Visual Studio 2003 Command Prompt

Once the command prompt window has opened all you need to do is enter the following to create a SNK:

Setting environment for using Microsoft Visual Studio .NET 2003 tools.
(If you have another version of Visual Studio or Visual C++ installed and wish
to use its tools from the command line, run vcvars32.bat for that version.)
C:\Documents and Settings\Administrator\Desktop>sn -k MyKey.snk
Microsoft (R) .NET Framework Strong Name Utility  Version 1.1.4322.573
Copyright (C) Microsoft Corporation 1998-2002. All rights reserved. 
Key pair written to MyKey.snk
C:\Documents and Settings\Administrator\Desktop>

As you can see from my command prompt example above, I am creating a new SNK file called MyKey.snk. This SNK file will be generated on my Desktop.

Free Chart Control. About time!

I am sure all developers in the past have attempted to create their own bar or pie chart using .NET’s System.Drawing methods. However, I never been able to match a high quality finish similar to what you would expect from third party charting software. You can see my charting attempt in my post: Outputting Custom Made Charts.

As much as I would like to use .NET charting solutions from the likes of DotNetCharting and FusionCharts, they are just too expensive to buy. I have downloaded trial versions and been thoroughly impressed with their range of charts and functionality.

But it seems I have been quite late in noticing Microsoft have released their own range of chart controls to easily create rich professional looking visual data. Having had a play around in Microsoft Charts earlier this week, I have to say I am a big fan. Its a shame I hadn’t found it earlier.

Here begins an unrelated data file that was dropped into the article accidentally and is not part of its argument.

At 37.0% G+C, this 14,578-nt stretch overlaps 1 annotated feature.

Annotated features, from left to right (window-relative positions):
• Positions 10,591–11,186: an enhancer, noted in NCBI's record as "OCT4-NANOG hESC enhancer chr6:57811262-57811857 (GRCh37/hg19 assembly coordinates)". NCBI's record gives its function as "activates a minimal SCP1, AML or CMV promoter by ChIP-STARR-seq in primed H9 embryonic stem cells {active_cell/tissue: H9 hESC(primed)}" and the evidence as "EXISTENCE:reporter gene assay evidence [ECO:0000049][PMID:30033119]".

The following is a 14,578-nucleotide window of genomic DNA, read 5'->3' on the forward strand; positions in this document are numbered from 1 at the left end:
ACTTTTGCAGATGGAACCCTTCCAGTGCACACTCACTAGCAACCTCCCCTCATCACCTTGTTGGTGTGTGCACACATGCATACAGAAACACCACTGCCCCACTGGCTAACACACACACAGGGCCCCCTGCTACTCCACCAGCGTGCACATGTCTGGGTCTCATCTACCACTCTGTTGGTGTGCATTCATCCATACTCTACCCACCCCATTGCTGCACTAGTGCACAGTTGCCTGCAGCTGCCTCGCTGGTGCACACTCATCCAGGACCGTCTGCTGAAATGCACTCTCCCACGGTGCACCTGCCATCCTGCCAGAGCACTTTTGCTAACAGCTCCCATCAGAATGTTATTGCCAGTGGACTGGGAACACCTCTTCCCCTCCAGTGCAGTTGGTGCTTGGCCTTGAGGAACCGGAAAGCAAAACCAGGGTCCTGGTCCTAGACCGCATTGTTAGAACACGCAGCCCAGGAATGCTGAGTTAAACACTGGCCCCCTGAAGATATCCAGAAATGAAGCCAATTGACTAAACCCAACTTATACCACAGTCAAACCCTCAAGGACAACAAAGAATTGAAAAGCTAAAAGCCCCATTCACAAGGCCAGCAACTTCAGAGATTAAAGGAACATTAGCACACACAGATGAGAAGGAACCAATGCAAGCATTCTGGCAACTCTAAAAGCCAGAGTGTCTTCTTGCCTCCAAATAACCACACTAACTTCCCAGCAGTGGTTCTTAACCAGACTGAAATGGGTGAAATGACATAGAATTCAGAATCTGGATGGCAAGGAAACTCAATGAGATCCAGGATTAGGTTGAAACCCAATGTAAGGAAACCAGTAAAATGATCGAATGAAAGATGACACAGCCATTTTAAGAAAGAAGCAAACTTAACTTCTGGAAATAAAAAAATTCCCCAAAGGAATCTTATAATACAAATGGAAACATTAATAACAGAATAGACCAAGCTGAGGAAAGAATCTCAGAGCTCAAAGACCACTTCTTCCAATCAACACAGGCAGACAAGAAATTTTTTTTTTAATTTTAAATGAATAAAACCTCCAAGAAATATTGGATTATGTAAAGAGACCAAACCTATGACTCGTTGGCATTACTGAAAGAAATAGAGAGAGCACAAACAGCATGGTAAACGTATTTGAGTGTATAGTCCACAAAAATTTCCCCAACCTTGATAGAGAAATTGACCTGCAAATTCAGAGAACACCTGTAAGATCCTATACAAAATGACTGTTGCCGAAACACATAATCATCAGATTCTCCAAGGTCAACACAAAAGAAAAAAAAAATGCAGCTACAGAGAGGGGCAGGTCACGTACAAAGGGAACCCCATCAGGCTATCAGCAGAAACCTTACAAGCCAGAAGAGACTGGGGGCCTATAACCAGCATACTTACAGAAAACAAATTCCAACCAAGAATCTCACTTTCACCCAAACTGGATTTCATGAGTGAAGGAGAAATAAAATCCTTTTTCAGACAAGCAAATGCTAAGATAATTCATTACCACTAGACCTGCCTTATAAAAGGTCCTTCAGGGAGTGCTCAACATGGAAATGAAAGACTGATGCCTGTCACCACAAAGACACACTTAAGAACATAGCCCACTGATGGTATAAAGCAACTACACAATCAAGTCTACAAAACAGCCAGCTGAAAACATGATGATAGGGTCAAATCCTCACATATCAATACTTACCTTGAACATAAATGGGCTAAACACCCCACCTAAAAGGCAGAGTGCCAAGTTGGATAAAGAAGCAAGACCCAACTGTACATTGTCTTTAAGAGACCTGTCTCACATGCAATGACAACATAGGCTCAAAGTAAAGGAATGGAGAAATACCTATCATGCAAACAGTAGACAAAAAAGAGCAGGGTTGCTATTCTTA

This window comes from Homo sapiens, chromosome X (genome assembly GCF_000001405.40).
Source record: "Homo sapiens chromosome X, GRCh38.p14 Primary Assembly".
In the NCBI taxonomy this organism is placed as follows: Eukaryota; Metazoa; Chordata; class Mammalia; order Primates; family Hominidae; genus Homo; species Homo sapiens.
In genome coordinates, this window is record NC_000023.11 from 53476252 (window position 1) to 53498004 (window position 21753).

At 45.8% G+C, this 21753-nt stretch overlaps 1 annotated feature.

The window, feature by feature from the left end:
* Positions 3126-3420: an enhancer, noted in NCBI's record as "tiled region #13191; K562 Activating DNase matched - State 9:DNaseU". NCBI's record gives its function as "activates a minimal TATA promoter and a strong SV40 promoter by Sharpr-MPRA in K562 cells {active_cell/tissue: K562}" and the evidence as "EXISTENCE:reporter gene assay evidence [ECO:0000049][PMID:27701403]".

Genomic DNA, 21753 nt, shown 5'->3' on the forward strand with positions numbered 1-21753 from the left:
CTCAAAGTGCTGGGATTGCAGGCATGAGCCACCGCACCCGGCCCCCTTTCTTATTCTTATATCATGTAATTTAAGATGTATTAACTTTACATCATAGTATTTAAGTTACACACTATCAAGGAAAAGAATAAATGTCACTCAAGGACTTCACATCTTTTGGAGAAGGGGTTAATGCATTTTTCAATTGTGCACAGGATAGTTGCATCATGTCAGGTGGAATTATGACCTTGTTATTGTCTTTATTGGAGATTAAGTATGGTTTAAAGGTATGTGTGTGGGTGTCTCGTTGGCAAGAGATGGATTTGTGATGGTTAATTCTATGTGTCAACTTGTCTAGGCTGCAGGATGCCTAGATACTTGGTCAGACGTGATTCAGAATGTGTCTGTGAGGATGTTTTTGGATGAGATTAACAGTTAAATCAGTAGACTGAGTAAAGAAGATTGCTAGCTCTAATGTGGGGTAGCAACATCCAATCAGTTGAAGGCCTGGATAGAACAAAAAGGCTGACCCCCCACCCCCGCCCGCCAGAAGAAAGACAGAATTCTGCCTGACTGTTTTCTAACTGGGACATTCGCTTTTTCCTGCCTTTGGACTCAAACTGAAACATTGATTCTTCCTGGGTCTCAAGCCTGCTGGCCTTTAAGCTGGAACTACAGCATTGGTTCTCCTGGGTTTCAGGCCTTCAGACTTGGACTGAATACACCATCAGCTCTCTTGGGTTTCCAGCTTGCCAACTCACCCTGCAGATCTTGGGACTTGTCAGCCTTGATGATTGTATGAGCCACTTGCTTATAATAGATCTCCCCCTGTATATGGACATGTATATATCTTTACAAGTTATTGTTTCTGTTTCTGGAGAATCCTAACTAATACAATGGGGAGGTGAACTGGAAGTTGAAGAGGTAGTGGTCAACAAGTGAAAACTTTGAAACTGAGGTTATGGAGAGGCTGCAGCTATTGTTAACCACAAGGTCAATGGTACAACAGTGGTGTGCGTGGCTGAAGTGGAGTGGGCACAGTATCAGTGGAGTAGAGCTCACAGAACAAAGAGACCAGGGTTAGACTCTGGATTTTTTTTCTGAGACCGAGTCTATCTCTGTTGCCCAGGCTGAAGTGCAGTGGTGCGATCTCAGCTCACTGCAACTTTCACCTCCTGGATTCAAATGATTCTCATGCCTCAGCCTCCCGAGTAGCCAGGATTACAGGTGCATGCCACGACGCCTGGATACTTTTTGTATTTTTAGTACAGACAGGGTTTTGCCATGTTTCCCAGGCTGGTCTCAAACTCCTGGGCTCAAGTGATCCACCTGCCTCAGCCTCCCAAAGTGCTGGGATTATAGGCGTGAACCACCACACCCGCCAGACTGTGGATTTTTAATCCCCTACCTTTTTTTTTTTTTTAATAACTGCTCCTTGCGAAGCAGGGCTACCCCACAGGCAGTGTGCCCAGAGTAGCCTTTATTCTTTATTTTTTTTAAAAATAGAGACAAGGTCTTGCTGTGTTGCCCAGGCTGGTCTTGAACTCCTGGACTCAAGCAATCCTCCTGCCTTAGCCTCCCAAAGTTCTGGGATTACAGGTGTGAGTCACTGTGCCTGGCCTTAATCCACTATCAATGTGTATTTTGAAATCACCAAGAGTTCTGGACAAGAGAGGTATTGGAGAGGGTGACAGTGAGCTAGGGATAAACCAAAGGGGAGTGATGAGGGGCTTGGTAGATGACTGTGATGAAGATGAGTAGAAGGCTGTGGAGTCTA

From looking around that net, there are many articles and blogs on how to use Microsoft Chart so I am not going to write another. Ha! But in the next day or two, I plan to blog on how I implemented Microsoft Chart as a web part within my Report Center in SharePoint 2007. So watch this space.

In the meantime here are some useful links I have used to get started in Microsoft Chart:

How To Ensure A Refreshed Web Page Is Not Cached?

BrowserRefresh Being a fellow Web Developer, you would probably agree with me when I say that the “Refresh” button is the most used button in your browser. I can’t even consider about counting the amount of times I hit the “Refresh” button while creating a web page.

On the odd occasion when I am having a really bad day and nothing seems to be going my way. I am bound to be irritated even further because my browser is being really stupid and does not allow me to see the changes I have made to a web page I am working on. Its almost like the browser is trying to mock me and make my web developing life and living HELL!!!!!

So I carry out the following methods to get my page to refresh.

Force Refresh